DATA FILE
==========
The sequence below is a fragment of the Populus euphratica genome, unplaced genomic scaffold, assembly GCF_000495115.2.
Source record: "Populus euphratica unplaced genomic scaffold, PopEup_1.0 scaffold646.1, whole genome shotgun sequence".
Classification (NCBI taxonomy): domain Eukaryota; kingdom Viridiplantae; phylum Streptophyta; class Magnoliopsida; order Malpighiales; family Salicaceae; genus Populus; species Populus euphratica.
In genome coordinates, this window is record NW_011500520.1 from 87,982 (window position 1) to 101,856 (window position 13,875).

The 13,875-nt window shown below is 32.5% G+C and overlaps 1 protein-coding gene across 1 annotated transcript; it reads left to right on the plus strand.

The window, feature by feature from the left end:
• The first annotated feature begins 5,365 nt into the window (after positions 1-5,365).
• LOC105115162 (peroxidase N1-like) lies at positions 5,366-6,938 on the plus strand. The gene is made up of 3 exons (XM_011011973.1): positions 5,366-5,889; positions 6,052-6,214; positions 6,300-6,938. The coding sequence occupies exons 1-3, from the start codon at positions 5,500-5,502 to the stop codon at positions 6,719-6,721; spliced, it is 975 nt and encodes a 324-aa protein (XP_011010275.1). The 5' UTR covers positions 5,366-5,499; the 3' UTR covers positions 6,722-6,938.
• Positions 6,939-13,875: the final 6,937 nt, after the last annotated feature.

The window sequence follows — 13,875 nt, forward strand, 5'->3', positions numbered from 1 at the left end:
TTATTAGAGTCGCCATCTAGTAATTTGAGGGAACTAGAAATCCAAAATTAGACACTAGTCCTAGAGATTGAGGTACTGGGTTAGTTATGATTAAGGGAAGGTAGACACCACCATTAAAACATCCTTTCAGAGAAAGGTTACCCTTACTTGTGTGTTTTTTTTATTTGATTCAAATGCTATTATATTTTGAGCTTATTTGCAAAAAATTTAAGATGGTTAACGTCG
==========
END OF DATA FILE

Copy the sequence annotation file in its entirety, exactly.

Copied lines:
The sequence below is a fragment of the Populus euphratica genome, unplaced genomic scaffold, assembly GCF_000495115.2.
Source record: "Populus euphratica unplaced genomic scaffold, PopEup_1.0 scaffold646.1, whole genome shotgun sequence".
Classification (NCBI taxonomy): domain Eukaryota; kingdom Viridiplantae; phylum Streptophyta; class Magnoliopsida; order Malpighiales; family Salicaceae; genus Populus; species Populus euphratica.
In genome coordinates, this window is record NW_011500520.1 from 87,982 (window position 1) to 101,856 (window position 13,875).

The 13,875-nt window shown below is 32.5% G+C and overlaps 1 protein-coding gene across 1 annotated transcript; it reads left to right on the plus strand.

The window, feature by feature from the left end:
• The first annotated feature begins 5,365 nt into the window (after positions 1-5,365).
• LOC105115162 (peroxidase N1-like) lies at positions 5,366-6,938 on the plus strand. The gene is made up of 3 exons (XM_011011973.1): positions 5,366-5,889; positions 6,052-6,214; positions 6,300-6,938. The coding sequence occupies exons 1-3, from the start codon at positions 5,500-5,502 to the stop codon at positions 6,719-6,721; spliced, it is 975 nt and encodes a 324-aa protein (XP_011010275.1). The 5' UTR covers positions 5,366-5,499; the 3' UTR covers positions 6,722-6,938.
• Positions 6,939-13,875: the final 6,937 nt, after the last annotated feature.

The window sequence follows — 13,875 nt, forward strand, 5'->3', positions numbered from 1 at the left end:
TTATTAGAGTCGCCATCTAGTAATTTGAGGGAACTAGAAATCCAAAATTAGACACTAGTCCTAGAGATTGAGGTACTGGGTTAGTTATGATTAAGGGAAGGTAGACACCACCATTAAAACATCCTTTCAGAGAAAGGTTACCCTTACTTGTGTGTTTTTTTTATTTGATTCAAATGCTATTATATTTTGAGCTTATTTGCAAAAAATTTAAGATGGTTAACGTCG